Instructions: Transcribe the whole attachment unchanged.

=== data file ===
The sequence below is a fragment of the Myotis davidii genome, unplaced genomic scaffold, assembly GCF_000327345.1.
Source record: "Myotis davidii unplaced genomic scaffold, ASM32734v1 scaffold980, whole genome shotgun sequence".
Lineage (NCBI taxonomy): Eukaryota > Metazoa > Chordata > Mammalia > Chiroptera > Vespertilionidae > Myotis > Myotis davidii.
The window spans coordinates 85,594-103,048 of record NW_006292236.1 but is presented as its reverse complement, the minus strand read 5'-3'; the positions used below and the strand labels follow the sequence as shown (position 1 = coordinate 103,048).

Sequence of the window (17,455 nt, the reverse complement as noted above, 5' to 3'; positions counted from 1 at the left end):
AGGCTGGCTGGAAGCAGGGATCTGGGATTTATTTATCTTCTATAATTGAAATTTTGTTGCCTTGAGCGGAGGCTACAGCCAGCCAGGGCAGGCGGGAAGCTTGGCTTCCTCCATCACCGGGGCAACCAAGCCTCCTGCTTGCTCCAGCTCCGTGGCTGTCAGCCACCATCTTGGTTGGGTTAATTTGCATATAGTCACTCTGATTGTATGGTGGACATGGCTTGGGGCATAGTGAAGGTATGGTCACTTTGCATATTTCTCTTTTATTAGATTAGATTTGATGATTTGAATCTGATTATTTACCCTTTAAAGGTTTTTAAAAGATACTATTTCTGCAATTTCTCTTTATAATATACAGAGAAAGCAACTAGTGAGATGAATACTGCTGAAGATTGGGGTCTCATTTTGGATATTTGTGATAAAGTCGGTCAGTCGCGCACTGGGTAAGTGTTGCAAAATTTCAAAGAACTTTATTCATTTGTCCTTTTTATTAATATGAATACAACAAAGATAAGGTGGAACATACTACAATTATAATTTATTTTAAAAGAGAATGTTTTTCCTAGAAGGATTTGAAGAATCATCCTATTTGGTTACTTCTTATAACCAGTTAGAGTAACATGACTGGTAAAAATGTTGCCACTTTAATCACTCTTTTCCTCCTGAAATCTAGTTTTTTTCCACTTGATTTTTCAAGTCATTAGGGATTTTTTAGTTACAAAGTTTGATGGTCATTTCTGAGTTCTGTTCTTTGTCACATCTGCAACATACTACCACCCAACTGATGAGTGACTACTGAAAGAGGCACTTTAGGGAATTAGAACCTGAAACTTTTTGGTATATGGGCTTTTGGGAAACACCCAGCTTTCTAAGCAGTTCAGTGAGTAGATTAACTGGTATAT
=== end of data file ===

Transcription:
The sequence below is a fragment of the Myotis davidii genome, unplaced genomic scaffold, assembly GCF_000327345.1.
Source record: "Myotis davidii unplaced genomic scaffold, ASM32734v1 scaffold980, whole genome shotgun sequence".
Lineage (NCBI taxonomy): Eukaryota > Metazoa > Chordata > Mammalia > Chiroptera > Vespertilionidae > Myotis > Myotis davidii.
The window spans coordinates 85,594-103,048 of record NW_006292236.1 but is presented as its reverse complement, the minus strand read 5'-3'; the positions used below and the strand labels follow the sequence as shown (position 1 = coordinate 103,048).

Sequence of the window (17,455 nt, the reverse complement as noted above, 5' to 3'; positions counted from 1 at the left end):
AGGCTGGCTGGAAGCAGGGATCTGGGATTTATTTATCTTCTATAATTGAAATTTTGTTGCCTTGAGCGGAGGCTACAGCCAGCCAGGGCAGGCGGGAAGCTTGGCTTCCTCCATCACCGGGGCAACCAAGCCTCCTGCTTGCTCCAGCTCCGTGGCTGTCAGCCACCATCTTGGTTGGGTTAATTTGCATATAGTCACTCTGATTGTATGGTGGACATGGCTTGGGGCATAGTGAAGGTATGGTCACTTTGCATATTTCTCTTTTATTAGATTAGATTTGATGATTTGAATCTGATTATTTACCCTTTAAAGGTTTTTAAAAGATACTATTTCTGCAATTTCTCTTTATAATATACAGAGAAAGCAACTAGTGAGATGAATACTGCTGAAGATTGGGGTCTCATTTTGGATATTTGTGATAAAGTCGGTCAGTCGCGCACTGGGTAAGTGTTGCAAAATTTCAAAGAACTTTATTCATTTGTCCTTTTTATTAATATGAATACAACAAAGATAAGGTGGAACATACTACAATTATAATTTATTTTAAAAGAGAATGTTTTTCCTAGAAGGATTTGAAGAATCATCCTATTTGGTTACTTCTTATAACCAGTTAGAGTAACATGACTGGTAAAAATGTTGCCACTTTAATCACTCTTTTCCTCCTGAAATCTAGTTTTTTTCCACTTGATTTTTCAAGTCATTAGGGATTTTTTAGTTACAAAGTTTGATGGTCATTTCTGAGTTCTGTTCTTTGTCACATCTGCAACATACTACCACCCAACTGATGAGTGACTACTGAAAGAGGCACTTTAGGGAATTAGAACCTGAAACTTTTTGGTATATGGGCTTTTGGGAAACACCCAGCTTTCTAAGCAGTTCAGTGAGTAGATTAACTGGTATAT